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The role of ontogeny in physiological tolerance: decreasing hydrostatic pressure tolerance with development in the northern stone crab Lithodes maja

The role of ontogeny in physiological tolerance: decreasing hydrostatic pressure tolerance with development in the northern stone crab Lithodes maja
The role of ontogeny in physiological tolerance: decreasing hydrostatic pressure tolerance with development in the northern stone crab Lithodes maja
Extant deep-sea invertebrate fauna represent both ancient and recent invasions from shallow-water habitats. Hydrostatic pressure may present a significant physiological challenge to organisms seeking to colonise deeper waters or migrate ontogenetically. Pressure may be a key factor contributing to bottlenecks in the radiation of taxa and potentially drive speciation. Here, we assess shifts in the tolerance of hydrostatic pressure through early ontogeny of the northern stone crab Lithodes maja, which occupies a depth range of 4-790 m in the North Atlantic. The zoea I, megalopa, and crab I stages were exposed to hydrostatic pressures up to 30.0 MPa (equivalent of 3000 m depth), and the relative fold change of genes putatively coding for the N-methyl-D-aspartate receptor-regulated protein 1 (narg gene), two heat shock protein 70kDa (HSP70) isoforms, and mitochondrial Citrate Synthase (CS gene) were measured. This study finds a significant increase in the relative expression of the CS and hsp70a genes with increased hydrostatic pressure in the zoea I stage, and an increase in the relative expression of all genes with increased hydrostatic pressure in the megalopa and crab I stages. Transcriptional responses are corroborated by patterns in respiratory rates in response to hydrostatic pressure in all stages. These results suggest a decrease in the acute high-pressure tolerance limit as ontogeny advances, as reflected by a shift in the hydrostatic pressure at which significant differences are observed.
deep sea, evolution, species radiation, Lithodidae, physiological bottleneck, hydrostatic pressure
0962-8452
50577
Munro, Catriona
c1f6933c-d4ad-47b5-8f7b-fccdd47d5b29
Morris, James P.
a25b0b80-d09e-4ec8-81bb-a9b659a539a6
Brown, Alastair
909f34db-bc9c-403f-ba8f-31aee1c00161
Hauton, Chris
7706f6ba-4497-42b2-8c6d-00df81676331
Thatje, Sven
f1011fe3-1048-40c0-97c1-e93b796e6533
Munro, Catriona
c1f6933c-d4ad-47b5-8f7b-fccdd47d5b29
Morris, James P.
a25b0b80-d09e-4ec8-81bb-a9b659a539a6
Brown, Alastair
909f34db-bc9c-403f-ba8f-31aee1c00161
Hauton, Chris
7706f6ba-4497-42b2-8c6d-00df81676331
Thatje, Sven
f1011fe3-1048-40c0-97c1-e93b796e6533

Munro, Catriona, Morris, James P., Brown, Alastair, Hauton, Chris and Thatje, Sven (2015) The role of ontogeny in physiological tolerance: decreasing hydrostatic pressure tolerance with development in the northern stone crab Lithodes maja. Proceedings of the Royal Society B: Biological Sciences, 282 (1809), 50577. (doi:10.1098/rspb.2015.0577).

Record type: Article

Abstract

Extant deep-sea invertebrate fauna represent both ancient and recent invasions from shallow-water habitats. Hydrostatic pressure may present a significant physiological challenge to organisms seeking to colonise deeper waters or migrate ontogenetically. Pressure may be a key factor contributing to bottlenecks in the radiation of taxa and potentially drive speciation. Here, we assess shifts in the tolerance of hydrostatic pressure through early ontogeny of the northern stone crab Lithodes maja, which occupies a depth range of 4-790 m in the North Atlantic. The zoea I, megalopa, and crab I stages were exposed to hydrostatic pressures up to 30.0 MPa (equivalent of 3000 m depth), and the relative fold change of genes putatively coding for the N-methyl-D-aspartate receptor-regulated protein 1 (narg gene), two heat shock protein 70kDa (HSP70) isoforms, and mitochondrial Citrate Synthase (CS gene) were measured. This study finds a significant increase in the relative expression of the CS and hsp70a genes with increased hydrostatic pressure in the zoea I stage, and an increase in the relative expression of all genes with increased hydrostatic pressure in the megalopa and crab I stages. Transcriptional responses are corroborated by patterns in respiratory rates in response to hydrostatic pressure in all stages. These results suggest a decrease in the acute high-pressure tolerance limit as ontogeny advances, as reflected by a shift in the hydrostatic pressure at which significant differences are observed.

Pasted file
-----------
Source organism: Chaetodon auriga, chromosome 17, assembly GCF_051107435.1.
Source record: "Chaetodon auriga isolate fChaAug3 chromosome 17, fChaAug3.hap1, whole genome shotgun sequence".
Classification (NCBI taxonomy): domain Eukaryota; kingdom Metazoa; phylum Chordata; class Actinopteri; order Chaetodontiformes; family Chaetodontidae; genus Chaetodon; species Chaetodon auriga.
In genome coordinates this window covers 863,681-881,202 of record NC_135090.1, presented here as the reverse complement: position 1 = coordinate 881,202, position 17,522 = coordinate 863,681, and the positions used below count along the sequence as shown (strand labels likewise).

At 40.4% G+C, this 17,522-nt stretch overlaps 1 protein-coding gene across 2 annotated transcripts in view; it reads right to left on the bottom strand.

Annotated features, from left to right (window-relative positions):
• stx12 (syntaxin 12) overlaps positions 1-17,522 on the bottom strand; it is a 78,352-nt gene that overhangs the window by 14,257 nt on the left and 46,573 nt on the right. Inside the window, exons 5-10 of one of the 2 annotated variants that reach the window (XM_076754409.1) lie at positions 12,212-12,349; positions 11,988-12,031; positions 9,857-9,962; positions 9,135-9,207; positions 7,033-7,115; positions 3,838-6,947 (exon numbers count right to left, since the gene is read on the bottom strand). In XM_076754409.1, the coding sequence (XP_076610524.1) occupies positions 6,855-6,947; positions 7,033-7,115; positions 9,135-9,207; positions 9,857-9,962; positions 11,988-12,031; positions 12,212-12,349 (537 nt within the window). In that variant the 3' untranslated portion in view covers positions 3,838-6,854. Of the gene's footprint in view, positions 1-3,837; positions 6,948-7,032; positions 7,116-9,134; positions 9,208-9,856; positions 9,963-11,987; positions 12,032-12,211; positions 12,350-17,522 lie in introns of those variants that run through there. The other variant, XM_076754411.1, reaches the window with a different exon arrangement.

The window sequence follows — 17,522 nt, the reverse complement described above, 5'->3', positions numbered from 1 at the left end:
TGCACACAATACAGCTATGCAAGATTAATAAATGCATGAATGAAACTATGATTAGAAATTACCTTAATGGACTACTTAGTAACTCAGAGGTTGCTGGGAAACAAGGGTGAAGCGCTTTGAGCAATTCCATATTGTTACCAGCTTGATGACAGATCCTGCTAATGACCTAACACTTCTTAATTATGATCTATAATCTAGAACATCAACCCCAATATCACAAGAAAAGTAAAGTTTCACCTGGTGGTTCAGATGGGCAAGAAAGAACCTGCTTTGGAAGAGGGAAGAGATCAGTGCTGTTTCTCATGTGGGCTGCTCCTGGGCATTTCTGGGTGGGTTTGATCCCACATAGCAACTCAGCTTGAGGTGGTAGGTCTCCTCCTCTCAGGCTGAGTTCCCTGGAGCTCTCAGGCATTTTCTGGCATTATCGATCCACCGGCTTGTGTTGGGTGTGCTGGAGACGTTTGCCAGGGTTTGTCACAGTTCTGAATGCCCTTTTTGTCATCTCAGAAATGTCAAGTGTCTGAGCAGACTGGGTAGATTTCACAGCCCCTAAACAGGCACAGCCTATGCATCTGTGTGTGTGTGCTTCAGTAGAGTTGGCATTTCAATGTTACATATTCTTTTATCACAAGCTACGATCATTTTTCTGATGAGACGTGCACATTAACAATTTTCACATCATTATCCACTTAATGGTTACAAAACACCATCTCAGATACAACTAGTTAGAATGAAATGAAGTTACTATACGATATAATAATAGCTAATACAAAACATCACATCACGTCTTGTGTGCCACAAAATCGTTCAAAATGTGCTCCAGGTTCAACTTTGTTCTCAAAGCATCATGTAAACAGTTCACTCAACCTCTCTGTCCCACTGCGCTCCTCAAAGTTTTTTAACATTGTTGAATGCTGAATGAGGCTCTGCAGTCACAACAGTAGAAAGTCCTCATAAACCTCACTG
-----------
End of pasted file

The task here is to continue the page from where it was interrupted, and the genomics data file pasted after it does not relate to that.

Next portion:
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More information

Published date: 3 June 2015
Keywords: deep sea, evolution, species radiation, Lithodidae, physiological bottleneck, hydrostatic pressure
Organisations: Ocean and Earth Science, Southampton Marine & Maritime Institute

Identifiers

Local EPrints ID: 375806
URI: https://eprints.soton.ac.uk/id/eprint/375806
ISSN: 0962-8452
PURE UUID: b74db84a-dfc7-4abe-9e02-11169c1c68b2
ORCID for Chris Hauton: ORCID iD orcid.org/0000-0002-2313-4226

Catalogue record

Date deposited: 09 Apr 2015 10:49
Last modified: 06 Jun 2018 13:03

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